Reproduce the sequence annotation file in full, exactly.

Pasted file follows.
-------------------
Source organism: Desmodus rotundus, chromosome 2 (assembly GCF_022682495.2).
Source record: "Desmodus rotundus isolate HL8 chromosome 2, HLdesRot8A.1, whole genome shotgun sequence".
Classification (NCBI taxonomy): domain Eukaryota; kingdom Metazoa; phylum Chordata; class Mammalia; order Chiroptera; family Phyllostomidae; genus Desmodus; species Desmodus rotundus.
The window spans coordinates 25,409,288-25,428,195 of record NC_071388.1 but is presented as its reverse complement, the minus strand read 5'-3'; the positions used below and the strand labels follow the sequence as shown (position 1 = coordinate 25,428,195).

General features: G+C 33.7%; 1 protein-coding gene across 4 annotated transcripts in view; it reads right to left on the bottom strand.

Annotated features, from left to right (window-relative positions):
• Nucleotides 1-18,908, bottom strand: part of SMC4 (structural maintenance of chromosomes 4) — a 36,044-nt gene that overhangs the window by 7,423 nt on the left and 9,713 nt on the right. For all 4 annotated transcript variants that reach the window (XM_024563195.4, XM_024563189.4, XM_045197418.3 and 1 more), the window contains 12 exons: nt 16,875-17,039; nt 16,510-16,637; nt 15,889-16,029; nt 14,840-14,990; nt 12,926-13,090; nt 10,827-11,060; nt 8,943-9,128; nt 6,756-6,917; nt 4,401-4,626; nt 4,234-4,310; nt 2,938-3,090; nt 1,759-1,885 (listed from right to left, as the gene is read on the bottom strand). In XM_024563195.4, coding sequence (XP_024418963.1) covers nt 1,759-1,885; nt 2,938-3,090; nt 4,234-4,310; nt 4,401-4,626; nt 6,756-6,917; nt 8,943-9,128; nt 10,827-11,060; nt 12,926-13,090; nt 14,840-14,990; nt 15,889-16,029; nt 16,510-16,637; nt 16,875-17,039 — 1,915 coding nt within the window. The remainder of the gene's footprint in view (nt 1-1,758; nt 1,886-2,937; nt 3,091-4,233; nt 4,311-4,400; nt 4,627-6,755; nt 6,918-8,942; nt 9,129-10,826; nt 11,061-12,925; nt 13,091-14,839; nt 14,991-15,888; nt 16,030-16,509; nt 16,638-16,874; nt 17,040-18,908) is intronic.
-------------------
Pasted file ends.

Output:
Source organism: Desmodus rotundus, chromosome 2 (assembly GCF_022682495.2).
Source record: "Desmodus rotundus isolate HL8 chromosome 2, HLdesRot8A.1, whole genome shotgun sequence".
Classification (NCBI taxonomy): domain Eukaryota; kingdom Metazoa; phylum Chordata; class Mammalia; order Chiroptera; family Phyllostomidae; genus Desmodus; species Desmodus rotundus.
The window spans coordinates 25,409,288-25,428,195 of record NC_071388.1 but is presented as its reverse complement, the minus strand read 5'-3'; the positions used below and the strand labels follow the sequence as shown (position 1 = coordinate 25,428,195).

General features: G+C 33.7%; 1 protein-coding gene across 4 annotated transcripts in view; it reads right to left on the bottom strand.

Annotated features, from left to right (window-relative positions):
• Nucleotides 1-18,908, bottom strand: part of SMC4 (structural maintenance of chromosomes 4) — a 36,044-nt gene that overhangs the window by 7,423 nt on the left and 9,713 nt on the right. For all 4 annotated transcript variants that reach the window (XM_024563195.4, XM_024563189.4, XM_045197418.3 and 1 more), the window contains 12 exons: nt 16,875-17,039; nt 16,510-16,637; nt 15,889-16,029; nt 14,840-14,990; nt 12,926-13,090; nt 10,827-11,060; nt 8,943-9,128; nt 6,756-6,917; nt 4,401-4,626; nt 4,234-4,310; nt 2,938-3,090; nt 1,759-1,885 (listed from right to left, as the gene is read on the bottom strand). In XM_024563195.4, coding sequence (XP_024418963.1) covers nt 1,759-1,885; nt 2,938-3,090; nt 4,234-4,310; nt 4,401-4,626; nt 6,756-6,917; nt 8,943-9,128; nt 10,827-11,060; nt 12,926-13,090; nt 14,840-14,990; nt 15,889-16,029; nt 16,510-16,637; nt 16,875-17,039 — 1,915 coding nt within the window. The remainder of the gene's footprint in view (nt 1-1,758; nt 1,886-2,937; nt 3,091-4,233; nt 4,311-4,400; nt 4,627-6,755; nt 6,918-8,942; nt 9,129-10,826; nt 11,061-12,925; nt 13,091-14,839; nt 14,991-15,888; nt 16,030-16,509; nt 16,638-16,874; nt 17,040-18,908) is intronic.